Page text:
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4 Big Design Changes In iOS 7 Every App Developer Should Know

| September 26, 2013

Almost every part of iOS received a new coat of paint in iOS 7, but the changes go deeper than just the visuals. Apple’s latest update to iOS marks the biggest overall change it has undergone since its launch in 2007. That means, if you want to keep supporting your iOS app, you’d better bring it up to speed as soon as you can. Below are some of the big changes you’ll want to keep in mind.

Flattened Icons

Before we even get into how the apps themselves look, let’s talk about the icons. The icons for first-party apps have received a general flattening. Gone is the glossy shine Apple used to use to make the icons look like buttons you’d want to press. The new app icons are flatter, more colorful and symbolic images.

So if your app has a glossy shine or looks three dimensional, you should consider flattening it out. Many people have criticized the new first party icons for being ugly, but the fact remains that three-dimensional icons now look out of place on a home screen populated with flat icons.

Goodbye Skeumorphism

Once you open up Apple’s first-party apps, you’ll notice that the new design aesthetic clashes in big and obvious ways with the previous look and feel of the system. Nearly all traces of skeuomorphism have been swept away, which means that the Notes app no longer looks like a yellow notepad and the calendar has lost its torn paper edges. Even most buttons have been nixed and replaced with text. The design is simpler and more elegant.

iOS 7 just came out, and already the apps that use skeuomorphic designs have started to look dated. Just imagine what they’ll look like months from now. If your app sports a skeuomophic metaphor, it’s time to consider a redesign.

Blended Status and Navigation Bars

Anther visual change Apple has made in their apps is to combine the status and navigation bars at the top of the screen. Before, most of these bars were dark and “heavy,” noticeably taking away a sizable chunk of screen space. Now, the bars are generally lighter colors (if not white) and blend in better. Also, the status bar, which shows the time and battery life, is now also the same color as the navigation bar. Check out the iOS 7 Facebook app, and you’ll see that the whole top of the app is blue.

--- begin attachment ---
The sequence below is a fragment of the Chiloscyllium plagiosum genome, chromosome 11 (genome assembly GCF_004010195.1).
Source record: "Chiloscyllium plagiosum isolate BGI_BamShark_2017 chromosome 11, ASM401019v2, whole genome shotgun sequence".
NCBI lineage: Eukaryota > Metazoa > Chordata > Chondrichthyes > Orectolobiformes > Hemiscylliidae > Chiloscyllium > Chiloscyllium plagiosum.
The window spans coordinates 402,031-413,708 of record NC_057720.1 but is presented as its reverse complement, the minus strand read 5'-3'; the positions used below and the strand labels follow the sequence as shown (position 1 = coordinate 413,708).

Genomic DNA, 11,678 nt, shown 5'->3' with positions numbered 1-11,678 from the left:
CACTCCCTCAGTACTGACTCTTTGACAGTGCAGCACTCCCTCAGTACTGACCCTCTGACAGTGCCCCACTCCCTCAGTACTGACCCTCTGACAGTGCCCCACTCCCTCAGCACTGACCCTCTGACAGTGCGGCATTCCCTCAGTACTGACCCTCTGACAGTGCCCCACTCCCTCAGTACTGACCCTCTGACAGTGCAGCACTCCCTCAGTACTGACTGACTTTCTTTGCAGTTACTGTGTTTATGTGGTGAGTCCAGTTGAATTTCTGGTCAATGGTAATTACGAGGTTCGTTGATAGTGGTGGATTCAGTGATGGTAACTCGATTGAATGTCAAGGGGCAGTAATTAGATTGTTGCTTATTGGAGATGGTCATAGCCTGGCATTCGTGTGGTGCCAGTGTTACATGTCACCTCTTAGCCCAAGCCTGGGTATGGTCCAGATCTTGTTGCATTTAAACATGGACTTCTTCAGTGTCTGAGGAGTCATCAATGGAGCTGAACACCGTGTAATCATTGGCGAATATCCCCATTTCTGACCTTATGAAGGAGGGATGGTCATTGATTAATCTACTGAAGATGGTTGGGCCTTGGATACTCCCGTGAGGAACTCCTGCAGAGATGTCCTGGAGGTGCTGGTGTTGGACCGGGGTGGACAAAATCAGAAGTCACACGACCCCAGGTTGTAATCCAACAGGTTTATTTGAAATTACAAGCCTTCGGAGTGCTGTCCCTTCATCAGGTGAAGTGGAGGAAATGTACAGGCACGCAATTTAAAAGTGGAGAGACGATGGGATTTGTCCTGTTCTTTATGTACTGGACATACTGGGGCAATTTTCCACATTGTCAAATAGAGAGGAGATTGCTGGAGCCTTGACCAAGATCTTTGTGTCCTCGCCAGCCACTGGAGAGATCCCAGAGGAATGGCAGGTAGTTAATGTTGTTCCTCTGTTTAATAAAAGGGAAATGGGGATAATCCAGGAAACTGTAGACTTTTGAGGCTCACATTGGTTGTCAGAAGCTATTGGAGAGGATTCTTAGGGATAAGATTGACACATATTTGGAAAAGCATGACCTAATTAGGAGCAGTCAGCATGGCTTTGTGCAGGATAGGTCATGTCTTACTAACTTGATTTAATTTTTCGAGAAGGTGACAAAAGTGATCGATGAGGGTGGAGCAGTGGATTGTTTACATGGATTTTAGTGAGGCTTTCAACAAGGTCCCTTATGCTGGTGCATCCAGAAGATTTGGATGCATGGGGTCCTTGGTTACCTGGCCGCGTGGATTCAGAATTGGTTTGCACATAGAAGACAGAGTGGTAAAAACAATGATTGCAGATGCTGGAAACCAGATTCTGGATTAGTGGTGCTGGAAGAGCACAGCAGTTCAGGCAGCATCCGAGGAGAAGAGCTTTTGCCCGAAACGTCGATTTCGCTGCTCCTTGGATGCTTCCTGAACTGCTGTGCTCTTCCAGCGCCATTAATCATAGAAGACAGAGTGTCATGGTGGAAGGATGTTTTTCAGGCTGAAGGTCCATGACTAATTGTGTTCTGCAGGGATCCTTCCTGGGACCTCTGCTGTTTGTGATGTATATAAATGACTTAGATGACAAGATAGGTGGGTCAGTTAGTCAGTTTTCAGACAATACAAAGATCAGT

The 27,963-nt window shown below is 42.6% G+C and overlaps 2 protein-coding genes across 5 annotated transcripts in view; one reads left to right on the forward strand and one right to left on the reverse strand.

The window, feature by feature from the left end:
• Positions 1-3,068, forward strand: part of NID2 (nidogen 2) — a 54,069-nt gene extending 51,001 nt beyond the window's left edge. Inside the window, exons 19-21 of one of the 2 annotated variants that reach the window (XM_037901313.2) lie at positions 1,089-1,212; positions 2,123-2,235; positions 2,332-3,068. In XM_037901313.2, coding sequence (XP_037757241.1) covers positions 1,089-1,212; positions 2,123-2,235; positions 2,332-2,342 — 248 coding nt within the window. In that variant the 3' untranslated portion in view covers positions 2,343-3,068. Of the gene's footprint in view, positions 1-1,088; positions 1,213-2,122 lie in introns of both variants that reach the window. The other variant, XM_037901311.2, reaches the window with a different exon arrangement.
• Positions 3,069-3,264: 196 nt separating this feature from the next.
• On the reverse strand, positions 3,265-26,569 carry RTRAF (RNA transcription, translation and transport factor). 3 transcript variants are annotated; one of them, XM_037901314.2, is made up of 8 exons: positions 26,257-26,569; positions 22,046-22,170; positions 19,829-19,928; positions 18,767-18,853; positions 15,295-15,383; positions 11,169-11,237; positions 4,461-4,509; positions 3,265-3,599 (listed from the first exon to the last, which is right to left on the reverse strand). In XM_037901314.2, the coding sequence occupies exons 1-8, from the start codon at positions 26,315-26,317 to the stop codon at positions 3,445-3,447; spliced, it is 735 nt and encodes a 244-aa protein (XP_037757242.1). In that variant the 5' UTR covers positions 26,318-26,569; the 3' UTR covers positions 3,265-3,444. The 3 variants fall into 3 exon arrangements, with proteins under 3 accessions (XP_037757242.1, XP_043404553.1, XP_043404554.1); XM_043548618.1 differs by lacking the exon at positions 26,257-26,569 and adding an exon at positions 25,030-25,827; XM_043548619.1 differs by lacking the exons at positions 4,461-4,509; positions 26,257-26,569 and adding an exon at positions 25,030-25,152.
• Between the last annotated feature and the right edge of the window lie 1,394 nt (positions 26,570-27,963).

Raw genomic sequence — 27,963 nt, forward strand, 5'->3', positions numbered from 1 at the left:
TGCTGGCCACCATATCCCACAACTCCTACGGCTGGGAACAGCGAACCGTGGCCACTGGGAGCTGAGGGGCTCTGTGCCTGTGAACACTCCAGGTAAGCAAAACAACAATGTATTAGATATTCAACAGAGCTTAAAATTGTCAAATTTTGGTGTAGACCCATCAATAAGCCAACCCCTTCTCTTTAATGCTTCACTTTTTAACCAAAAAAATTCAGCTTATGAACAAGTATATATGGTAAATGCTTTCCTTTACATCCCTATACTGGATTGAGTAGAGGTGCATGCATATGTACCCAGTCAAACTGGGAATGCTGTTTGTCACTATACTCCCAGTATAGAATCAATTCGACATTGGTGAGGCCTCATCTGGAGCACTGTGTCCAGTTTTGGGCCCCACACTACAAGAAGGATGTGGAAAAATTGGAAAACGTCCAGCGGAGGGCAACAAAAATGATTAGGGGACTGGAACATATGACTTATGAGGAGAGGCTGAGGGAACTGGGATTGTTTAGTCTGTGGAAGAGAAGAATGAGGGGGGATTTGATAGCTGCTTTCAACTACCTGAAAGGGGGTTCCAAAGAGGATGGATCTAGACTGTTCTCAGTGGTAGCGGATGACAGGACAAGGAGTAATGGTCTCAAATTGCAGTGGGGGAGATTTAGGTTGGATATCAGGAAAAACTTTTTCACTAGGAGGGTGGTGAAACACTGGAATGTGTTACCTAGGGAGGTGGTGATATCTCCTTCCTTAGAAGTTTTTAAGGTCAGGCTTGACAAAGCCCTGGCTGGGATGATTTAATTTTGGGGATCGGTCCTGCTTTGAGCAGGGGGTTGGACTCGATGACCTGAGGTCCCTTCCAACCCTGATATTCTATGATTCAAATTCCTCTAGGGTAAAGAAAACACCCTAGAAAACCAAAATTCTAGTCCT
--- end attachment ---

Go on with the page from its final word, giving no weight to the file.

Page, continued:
Swiping up on the home screen reveals the new Control Center, a swipe down from the top unveils the Search bar.

Another thing Apple has expanded on in their apps is gestures. In Safari, you can now swipe from either edge of the screen to go backward or forward in your internet history. In Mail, Settings, Notes, and Messages, a left-to-right swipe shoves what you’re looking at aside and reveals a sidebar displaying the next level up in the hierarchy. In Mail, if you swipe right to left in your message list, you get the option to trash or archive the message.

If your app offers a hierarchy view or a back button, you should probably add a similar gesture function to the app.

Wrapping Up

iOS 7 has brought a big change to the look and feel of iOS and Apple’s first-party apps. The changes are so obvious that any developer who’s serious about making money on the App Store should update their apps as soon as possible. If you don’t, it’s going to look dated.

Thankfully, Apple is leading the way with their app redesigns. You don’t have to copy their designs exactly, but you should at least use them as a starting point for the new direction of your app. Every app developer should check out Apple’s thoroughly detailed iOS 7 Transition Guide, it’s the first step in making sure you are keeping up with the visual changes that have come with iOS 7.

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